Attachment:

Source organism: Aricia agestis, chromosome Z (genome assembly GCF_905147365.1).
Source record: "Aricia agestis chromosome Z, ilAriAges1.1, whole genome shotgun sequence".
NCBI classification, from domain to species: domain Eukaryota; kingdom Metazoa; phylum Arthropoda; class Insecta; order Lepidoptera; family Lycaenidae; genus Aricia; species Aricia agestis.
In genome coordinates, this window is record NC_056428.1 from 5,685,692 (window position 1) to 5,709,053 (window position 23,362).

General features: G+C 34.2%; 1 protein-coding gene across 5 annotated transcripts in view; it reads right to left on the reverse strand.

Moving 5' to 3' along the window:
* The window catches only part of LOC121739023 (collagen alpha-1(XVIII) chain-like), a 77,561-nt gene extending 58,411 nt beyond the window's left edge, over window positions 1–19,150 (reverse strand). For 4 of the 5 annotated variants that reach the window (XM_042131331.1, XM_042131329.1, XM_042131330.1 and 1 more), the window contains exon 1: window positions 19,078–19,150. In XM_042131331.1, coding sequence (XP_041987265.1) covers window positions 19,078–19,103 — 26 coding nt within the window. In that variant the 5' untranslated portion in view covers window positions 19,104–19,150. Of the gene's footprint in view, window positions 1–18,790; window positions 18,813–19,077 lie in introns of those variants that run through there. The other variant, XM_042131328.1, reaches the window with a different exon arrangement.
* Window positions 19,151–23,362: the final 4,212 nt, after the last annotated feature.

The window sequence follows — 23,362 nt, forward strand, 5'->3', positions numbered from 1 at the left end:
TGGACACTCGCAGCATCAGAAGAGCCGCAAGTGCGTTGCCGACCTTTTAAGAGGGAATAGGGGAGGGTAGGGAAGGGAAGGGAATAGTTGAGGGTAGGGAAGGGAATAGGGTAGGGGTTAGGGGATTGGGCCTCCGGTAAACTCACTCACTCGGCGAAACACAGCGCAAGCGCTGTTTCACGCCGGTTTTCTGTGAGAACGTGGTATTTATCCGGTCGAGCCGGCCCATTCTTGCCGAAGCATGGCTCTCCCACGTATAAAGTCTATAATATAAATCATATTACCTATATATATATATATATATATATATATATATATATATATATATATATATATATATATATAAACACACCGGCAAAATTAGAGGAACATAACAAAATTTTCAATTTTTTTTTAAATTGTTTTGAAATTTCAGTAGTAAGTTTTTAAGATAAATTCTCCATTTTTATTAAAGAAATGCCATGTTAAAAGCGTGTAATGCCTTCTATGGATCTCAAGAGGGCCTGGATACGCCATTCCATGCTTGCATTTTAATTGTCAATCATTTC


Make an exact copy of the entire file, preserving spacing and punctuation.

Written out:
Source organism: Aricia agestis, chromosome Z (genome assembly GCF_905147365.1).
Source record: "Aricia agestis chromosome Z, ilAriAges1.1, whole genome shotgun sequence".
NCBI classification, from domain to species: domain Eukaryota; kingdom Metazoa; phylum Arthropoda; class Insecta; order Lepidoptera; family Lycaenidae; genus Aricia; species Aricia agestis.
In genome coordinates, this window is record NC_056428.1 from 5,685,692 (window position 1) to 5,709,053 (window position 23,362).

General features: G+C 34.2%; 1 protein-coding gene across 5 annotated transcripts in view; it reads right to left on the reverse strand.

Moving 5' to 3' along the window:
* The window catches only part of LOC121739023 (collagen alpha-1(XVIII) chain-like), a 77,561-nt gene extending 58,411 nt beyond the window's left edge, over window positions 1–19,150 (reverse strand). For 4 of the 5 annotated variants that reach the window (XM_042131331.1, XM_042131329.1, XM_042131330.1 and 1 more), the window contains exon 1: window positions 19,078–19,150. In XM_042131331.1, coding sequence (XP_041987265.1) covers window positions 19,078–19,103 — 26 coding nt within the window. In that variant the 5' untranslated portion in view covers window positions 19,104–19,150. Of the gene's footprint in view, window positions 1–18,790; window positions 18,813–19,077 lie in introns of those variants that run through there. The other variant, XM_042131328.1, reaches the window with a different exon arrangement.
* Window positions 19,151–23,362: the final 4,212 nt, after the last annotated feature.

The window sequence follows — 23,362 nt, forward strand, 5'->3', positions numbered from 1 at the left end:
TGGACACTCGCAGCATCAGAAGAGCCGCAAGTGCGTTGCCGACCTTTTAAGAGGGAATAGGGGAGGGTAGGGAAGGGAAGGGAATAGTTGAGGGTAGGGAAGGGAATAGGGTAGGGGTTAGGGGATTGGGCCTCCGGTAAACTCACTCACTCGGCGAAACACAGCGCAAGCGCTGTTTCACGCCGGTTTTCTGTGAGAACGTGGTATTTATCCGGTCGAGCCGGCCCATTCTTGCCGAAGCATGGCTCTCCCACGTATAAAGTCTATAATATAAATCATATTACCTATATATATATATATATATATATATATATATATATATATATATATATATATATATATATAAACACACCGGCAAAATTAGAGGAACATAACAAAATTTTCAATTTTTTTTTAAATTGTTTTGAAATTTCAGTAGTAAGTTTTTAAGATAAATTCTCCATTTTTATTAAAGAAATGCCATGTTAAAAGCGTGTAATGCCTTCTATGGATCTCAAGAGGGCCTGGATACGCCATTCCATGCTTGCATTTTAATTGTCAATCATTTC